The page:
A new national park announced by Prime Minister Stephen Harper on August 22 not only includes aboriginal stewardship as a cornerstone but also guarantees the preservation of a major river’s headwaters, said the parties involved in the creation of the Naats'ihch'oh National Park Reserve.
Canada's 44th national park is on land that is dear to aboriginals “not only for its majestic beauty but also for its special sacred power,” said Frank Andrew, grand chief of the Sahtu Dene, which along with the Métis of the Tulita District will play a major role in the park’s conservation and preservation efforts, to The Star. "Land protection is so important for our people.”
“Our ancestors travelled all the traditional trails,” Andrew said in a speech at the announcement, according to The Star, “over the mountains, with mothers, with grandmothers carrying babies and toddlers on their back.”
A park reserve is the same as a national park except that it is subject to an aboriginal land claim, in this case by the Sahtu Dene and Métis of the Tulita District. In a reserve, traditional hunting, fishing, trapping and spiritual activities are allowed and local aboriginals play a role in the co-management of the park.
Located in the southwestern part of the Northwest Territories (NWT), the park’s 1,800-square-mile (4,850 square kilometers) will, together with the adjacent Nahanni National Park Reserve to the south, protect approximately 86 percent of the watershed of the South Nahanni River, one of the country’s prime wilderness rivers and a designated Canadian Heritage River.
The South Nahanni River, with its deep gorges and whitewater rapids, has been called the most visually diverse river on the planet. Prime Minister Pierre Trudeau, canoing down the river in 1972, dubbed it the “greatest river trip in the world.”
The park is named after a mountain at the river’s headwaters that has strong spiritual significance for local Natives and means "stands like a porcupine" in the language of the Dene, who have lived and hunted in this area for thousands of years. Grizzly bears, mountain woodland caribou, mountain goats and other wildlife inhabit this spectacular northern wildernes area.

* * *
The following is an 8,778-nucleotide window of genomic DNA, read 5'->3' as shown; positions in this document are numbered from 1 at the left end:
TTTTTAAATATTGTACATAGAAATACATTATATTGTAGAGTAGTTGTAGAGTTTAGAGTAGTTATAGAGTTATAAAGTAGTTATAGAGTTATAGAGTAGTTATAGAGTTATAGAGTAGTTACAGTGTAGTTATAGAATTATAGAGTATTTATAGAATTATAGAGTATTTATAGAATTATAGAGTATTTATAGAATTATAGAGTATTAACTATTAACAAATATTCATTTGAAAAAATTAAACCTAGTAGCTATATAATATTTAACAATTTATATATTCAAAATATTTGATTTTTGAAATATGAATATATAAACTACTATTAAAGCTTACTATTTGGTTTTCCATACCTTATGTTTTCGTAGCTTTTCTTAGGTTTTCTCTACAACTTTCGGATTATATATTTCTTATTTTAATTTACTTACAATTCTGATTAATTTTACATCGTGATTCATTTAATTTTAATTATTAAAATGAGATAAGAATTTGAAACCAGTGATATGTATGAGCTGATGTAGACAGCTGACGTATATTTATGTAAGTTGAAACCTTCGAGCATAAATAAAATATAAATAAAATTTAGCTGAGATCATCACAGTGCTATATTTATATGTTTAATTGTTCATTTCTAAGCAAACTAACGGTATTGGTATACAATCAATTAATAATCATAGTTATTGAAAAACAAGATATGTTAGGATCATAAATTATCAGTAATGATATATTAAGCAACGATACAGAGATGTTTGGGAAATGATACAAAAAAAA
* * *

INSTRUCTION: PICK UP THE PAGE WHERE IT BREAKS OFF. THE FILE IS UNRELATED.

For the Naats'ihch'oh National Park Reserve, an Impact and Benefit Plan was developed that ensures the park will generate employment for Native people, who will contribute to the stewardship and conservation of the lands and waters and educate visitors on the natural history and culture of the region.
Originally, the land for the new park was meant to be an extension of Nahanni National Park Reserve. But the Dene people in the area lobbied for a completely different park than the Nahanni, which is claimed by the Dene of the Deh Cho region.
Five years in negotiation, the creation of Naats'ihch'oh National Park Reserve is not without controversy. The area is rich in mineral resources, and the final park boundaries were selected so that the maximum amount of mineral resources lie outside the park, which pleased mining companies while disappointing environmentalists. New mineral staking is prohibited in the park, but existing mineral claims and leases will be respected. The government sees the park as striking a balance between preserving wildlife habitat while continuing to allow for natural resource development.
For decades Canada has incorporated aboriginal stewardship into the fabric of its national parks system, with dozens such collaborations around the country, by way of protecting and preserving natural areas, history and culture. In addition to 44 national parks, Parks Canada, which has suffered recent budget cuts, manages 167 national historic sites and four national marine conservation areas.